Cognitive neuroscience of music

Cognitive neuroscience of music

The cognitive neuroscience of music is the scientific study of brain-based mechanisms involved in the cognitive processes underlying music. Methods include functional magnetic resonance imaging (fMRI), transcranial magnetic stimulation (TMS), magnetoencephalography (MEG), electroencephalography (EEG), and positron emission tomography (PET).


Neurological Bases

Melody Processing in the Secondary Auditory Cortex

Studies suggest that individuals are capable of automatically detecting a difference or anomaly in a melody such as an out of tune pitch which does not fit with their previous music experience. This automatic processing occurs in the secondary auditory cortex. Brattico, Tervaniemi, Naatanen, and Peretz (2006) performed one such study to determine if the detection of tones that do not fit an individual's expectations can occur automatically.[1] They recorded event-related potentials (ERPs) in nonmusicians as they were presented unfamiliar melodies with either an out of tune pitch or an out of key pitch while participants were either distracted from the sounds or attending to the melody. Both conditions revealed an early frontal negativity independent of where attention was directed. This negativity originated in the auditory cortex, more precisely in the supratemporal lobe (which corresponds with the secondary auditory cortex) with greater activity from the right hemisphere. The negativity response was larger for pitch that was out of tune than that which was out of key. Ratings of musical incongruity were higher for out of tune pitch melodies than for out of key pitch. In the focused attention condition, out of key and out of tune pitches produced late parietal positivity. The findings of Brattico et al. (2006) suggest that there is automatic and rapid processing of melodic properties in the secondary auditory cortex.[1] The findings that pitch incongruities were detected automatically, even in processing unfamiliar melodies, suggests that there is an automatic comparison of incoming information with long term knowledge of musical scale properties, such as culturally influenced rules of musical properties (common chord progressions, scale patterms, etc.) and individual expectations of how the melody should proceed.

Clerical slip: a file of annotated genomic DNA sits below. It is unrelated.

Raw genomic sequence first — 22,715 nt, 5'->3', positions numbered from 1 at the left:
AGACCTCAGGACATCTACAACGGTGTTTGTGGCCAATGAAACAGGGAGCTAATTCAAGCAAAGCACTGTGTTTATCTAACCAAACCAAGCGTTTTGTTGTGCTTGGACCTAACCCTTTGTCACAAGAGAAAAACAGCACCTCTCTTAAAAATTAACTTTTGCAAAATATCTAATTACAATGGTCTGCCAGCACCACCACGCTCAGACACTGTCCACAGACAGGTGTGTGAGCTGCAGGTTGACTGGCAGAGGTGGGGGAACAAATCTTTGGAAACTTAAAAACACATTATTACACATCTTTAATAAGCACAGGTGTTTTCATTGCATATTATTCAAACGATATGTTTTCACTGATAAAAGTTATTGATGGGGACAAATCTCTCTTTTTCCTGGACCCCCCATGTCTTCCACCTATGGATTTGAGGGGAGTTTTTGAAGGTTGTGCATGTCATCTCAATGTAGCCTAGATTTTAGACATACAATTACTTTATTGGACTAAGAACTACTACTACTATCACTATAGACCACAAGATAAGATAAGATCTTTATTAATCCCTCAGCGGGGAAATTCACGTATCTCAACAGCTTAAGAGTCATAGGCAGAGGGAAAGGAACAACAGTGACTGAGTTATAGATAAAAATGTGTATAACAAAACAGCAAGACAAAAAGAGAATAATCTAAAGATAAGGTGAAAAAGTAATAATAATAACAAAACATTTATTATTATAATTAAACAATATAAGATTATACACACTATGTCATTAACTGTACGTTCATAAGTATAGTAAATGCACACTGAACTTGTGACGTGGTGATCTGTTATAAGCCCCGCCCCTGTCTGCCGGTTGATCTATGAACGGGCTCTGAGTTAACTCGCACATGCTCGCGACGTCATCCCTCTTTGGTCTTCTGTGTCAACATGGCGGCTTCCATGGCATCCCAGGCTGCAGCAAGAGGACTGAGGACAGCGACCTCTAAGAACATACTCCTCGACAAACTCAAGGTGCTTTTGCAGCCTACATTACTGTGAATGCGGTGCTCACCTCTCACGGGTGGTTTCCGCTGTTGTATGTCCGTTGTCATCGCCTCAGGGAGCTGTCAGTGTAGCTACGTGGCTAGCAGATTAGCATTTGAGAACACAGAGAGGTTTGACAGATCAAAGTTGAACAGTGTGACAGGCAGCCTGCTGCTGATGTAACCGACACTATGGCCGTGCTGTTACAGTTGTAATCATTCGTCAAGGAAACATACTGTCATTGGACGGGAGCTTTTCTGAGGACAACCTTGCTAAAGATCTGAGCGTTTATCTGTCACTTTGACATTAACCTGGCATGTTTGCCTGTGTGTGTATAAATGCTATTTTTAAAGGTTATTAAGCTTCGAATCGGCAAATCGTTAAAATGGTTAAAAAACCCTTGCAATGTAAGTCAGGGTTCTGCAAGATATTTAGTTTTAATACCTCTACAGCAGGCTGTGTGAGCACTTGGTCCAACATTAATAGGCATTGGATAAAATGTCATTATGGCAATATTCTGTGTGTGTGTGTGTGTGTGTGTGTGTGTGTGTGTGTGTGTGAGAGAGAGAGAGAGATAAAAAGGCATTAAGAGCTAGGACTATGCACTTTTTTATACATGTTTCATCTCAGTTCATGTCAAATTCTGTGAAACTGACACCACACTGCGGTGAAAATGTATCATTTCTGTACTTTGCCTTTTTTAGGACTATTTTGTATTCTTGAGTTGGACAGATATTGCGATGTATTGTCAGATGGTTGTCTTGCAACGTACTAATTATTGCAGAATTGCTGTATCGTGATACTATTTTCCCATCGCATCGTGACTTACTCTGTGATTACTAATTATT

Role of Right Auditory Cortex in Fine Pitch Resolution

The primary auditory cortex is one of the main areas associated with superior pitch resolution.